Utopia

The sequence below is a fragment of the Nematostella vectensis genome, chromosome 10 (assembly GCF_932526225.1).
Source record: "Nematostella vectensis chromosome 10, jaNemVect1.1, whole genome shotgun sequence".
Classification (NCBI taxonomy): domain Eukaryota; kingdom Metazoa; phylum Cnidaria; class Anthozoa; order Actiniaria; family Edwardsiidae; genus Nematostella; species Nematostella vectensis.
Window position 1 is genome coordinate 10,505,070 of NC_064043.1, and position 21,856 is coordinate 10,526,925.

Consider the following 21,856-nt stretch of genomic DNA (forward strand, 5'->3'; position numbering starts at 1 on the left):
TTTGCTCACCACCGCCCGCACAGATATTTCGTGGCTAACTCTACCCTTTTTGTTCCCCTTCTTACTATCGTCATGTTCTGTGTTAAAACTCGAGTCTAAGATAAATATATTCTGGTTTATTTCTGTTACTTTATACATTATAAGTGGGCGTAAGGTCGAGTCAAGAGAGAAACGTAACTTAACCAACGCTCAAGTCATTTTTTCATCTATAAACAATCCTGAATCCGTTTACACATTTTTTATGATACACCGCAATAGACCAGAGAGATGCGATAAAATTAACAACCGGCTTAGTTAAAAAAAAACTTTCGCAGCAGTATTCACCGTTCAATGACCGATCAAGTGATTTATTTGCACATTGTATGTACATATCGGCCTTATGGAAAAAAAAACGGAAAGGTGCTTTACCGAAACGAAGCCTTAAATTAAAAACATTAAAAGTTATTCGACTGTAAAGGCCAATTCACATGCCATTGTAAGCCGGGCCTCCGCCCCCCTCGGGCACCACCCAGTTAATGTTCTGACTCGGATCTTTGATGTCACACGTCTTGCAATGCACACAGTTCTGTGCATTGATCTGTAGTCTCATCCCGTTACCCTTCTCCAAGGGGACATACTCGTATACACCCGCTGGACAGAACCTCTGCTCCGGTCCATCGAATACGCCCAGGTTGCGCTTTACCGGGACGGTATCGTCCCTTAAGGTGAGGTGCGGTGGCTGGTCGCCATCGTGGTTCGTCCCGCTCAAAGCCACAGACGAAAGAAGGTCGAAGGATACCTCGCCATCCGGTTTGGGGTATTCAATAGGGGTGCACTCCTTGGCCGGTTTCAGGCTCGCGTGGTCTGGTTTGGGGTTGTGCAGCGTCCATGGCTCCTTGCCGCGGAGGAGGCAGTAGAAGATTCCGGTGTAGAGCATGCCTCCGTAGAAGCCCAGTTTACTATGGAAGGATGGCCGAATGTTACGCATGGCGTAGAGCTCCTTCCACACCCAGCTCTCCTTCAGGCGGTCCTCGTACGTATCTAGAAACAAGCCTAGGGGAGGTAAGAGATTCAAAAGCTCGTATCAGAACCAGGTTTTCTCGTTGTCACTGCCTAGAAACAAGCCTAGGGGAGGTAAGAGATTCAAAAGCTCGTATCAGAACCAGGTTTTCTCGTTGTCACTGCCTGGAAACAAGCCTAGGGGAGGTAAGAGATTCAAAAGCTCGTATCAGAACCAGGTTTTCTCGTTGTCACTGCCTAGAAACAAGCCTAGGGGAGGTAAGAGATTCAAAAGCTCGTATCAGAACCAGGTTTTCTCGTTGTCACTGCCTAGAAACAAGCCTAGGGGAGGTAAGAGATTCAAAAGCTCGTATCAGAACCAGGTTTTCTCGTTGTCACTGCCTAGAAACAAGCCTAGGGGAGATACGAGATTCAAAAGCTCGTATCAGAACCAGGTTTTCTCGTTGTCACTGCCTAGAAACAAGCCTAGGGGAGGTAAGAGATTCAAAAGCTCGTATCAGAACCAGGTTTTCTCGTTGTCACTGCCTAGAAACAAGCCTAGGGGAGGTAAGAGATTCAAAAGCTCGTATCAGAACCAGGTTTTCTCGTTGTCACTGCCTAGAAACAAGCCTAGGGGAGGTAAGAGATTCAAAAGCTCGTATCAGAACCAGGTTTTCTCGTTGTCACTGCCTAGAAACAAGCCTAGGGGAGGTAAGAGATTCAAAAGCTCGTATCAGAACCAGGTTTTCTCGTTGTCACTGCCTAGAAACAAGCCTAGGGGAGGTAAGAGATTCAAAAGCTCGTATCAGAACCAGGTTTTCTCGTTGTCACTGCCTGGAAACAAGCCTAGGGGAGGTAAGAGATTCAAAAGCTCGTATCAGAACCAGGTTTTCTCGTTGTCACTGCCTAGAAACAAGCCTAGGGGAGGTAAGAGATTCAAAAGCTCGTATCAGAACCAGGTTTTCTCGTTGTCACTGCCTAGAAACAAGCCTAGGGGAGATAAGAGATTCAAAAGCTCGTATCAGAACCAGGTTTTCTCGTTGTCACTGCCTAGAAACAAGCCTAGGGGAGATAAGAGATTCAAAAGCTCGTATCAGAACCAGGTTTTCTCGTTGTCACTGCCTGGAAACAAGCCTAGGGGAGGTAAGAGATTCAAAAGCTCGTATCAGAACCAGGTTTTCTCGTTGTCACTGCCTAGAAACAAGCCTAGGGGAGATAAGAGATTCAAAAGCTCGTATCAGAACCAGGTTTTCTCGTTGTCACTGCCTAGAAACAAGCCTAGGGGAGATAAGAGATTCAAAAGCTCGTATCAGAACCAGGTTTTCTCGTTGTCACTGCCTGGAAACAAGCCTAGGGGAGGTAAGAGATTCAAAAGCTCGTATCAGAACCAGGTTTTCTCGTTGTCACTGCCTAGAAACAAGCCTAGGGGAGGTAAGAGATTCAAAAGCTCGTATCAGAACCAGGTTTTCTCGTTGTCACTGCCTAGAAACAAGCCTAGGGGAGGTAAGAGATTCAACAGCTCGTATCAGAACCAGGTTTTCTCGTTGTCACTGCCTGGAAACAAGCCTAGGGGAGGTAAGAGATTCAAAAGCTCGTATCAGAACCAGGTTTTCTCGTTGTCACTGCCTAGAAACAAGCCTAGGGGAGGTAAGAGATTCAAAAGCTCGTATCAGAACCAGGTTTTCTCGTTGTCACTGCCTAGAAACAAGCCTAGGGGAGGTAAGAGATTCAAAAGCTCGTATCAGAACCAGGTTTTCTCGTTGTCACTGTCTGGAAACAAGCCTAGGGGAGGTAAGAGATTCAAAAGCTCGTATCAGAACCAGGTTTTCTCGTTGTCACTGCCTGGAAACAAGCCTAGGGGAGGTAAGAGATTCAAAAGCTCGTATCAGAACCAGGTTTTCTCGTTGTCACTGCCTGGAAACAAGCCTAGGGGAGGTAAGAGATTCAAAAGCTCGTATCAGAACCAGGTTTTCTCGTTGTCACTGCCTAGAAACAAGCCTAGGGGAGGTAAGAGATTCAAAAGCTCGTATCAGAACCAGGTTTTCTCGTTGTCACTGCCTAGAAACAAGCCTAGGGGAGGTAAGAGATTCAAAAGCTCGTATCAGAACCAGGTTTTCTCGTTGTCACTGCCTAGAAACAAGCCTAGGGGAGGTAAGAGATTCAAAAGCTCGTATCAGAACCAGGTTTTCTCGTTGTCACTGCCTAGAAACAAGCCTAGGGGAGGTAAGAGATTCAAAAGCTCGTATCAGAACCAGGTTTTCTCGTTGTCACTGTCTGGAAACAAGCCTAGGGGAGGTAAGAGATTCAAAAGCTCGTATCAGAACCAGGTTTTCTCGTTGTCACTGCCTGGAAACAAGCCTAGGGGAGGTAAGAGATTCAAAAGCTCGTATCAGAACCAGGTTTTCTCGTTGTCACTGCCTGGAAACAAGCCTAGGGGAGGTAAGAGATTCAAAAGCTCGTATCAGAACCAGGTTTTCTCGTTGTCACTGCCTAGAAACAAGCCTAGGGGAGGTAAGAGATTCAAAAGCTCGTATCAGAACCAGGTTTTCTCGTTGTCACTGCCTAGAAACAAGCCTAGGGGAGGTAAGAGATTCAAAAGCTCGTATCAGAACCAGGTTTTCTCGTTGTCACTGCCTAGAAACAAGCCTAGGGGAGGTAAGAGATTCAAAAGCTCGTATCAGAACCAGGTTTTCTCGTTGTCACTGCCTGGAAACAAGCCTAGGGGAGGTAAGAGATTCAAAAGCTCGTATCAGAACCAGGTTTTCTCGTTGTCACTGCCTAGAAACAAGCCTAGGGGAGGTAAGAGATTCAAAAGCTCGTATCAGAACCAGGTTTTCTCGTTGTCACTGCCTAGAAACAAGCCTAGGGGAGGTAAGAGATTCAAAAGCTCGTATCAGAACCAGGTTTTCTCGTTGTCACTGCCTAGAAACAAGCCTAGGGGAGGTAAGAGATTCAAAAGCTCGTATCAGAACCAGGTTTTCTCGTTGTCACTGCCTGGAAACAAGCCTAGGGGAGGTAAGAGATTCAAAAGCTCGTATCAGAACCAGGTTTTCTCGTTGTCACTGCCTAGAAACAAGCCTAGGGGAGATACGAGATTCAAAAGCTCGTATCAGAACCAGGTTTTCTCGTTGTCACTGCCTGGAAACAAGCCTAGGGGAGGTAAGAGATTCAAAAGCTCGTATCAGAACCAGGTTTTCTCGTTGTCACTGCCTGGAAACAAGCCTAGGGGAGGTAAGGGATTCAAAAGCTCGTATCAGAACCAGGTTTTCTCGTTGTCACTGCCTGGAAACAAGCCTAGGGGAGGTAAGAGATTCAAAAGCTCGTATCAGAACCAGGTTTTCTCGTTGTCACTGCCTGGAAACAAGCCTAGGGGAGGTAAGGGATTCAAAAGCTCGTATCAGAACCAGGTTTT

Quarter of three o’clock 🕒. Dreams not far from reality, of construction on the house, the bass I built, the dumpster in the front yard, and the trailer in the driveway. Dreams of growing pains like the mallet blow to my ring finger, which turned to plum but soon healed. My soul grinds the problem of transformation waking and asleep. My dog looks depressed, so I take him out walking a little. I tell him in words how we’ll get our house back in a matter of time. I don’t know if he comprehends. Meanwhile I don’t want to hear from anyone who is faithless or hopeless, because too much of that could drive me over the edge. “Rejoice rejoice, we have no choice but to carry on… Love is coming, love is coming to us all.” Whatever happened to songs like this? Graham Nash’s voice so high that he actually overshot the notes into sharpness. That’s how strongly they felt about reforming the human condition. It was a creative impulse I can trace back to Shelley’s poetry, this booming voice proclaiming that humanity is perfectible. And why not? If we can imagine perfection, surely we can realize it? What will it take for all of humanity to take this step together? “Hear this voice now and forever, it’s time, brothers in time, is it hard to take this choice, as it kicks so hard… There in the heart of millions, seen as a godsend to us, there stands our future. There can be no denying, simple as ABCD, there stands our children’s lives.” This song by Yes is about the best that rock music has to offer, and its utopian message is timeless and simple: there’s no reason why we can’t live in perfect harmony with each other and with nature. People can dismiss it as poetic sentiments, which would be very sad when poets have always known best.

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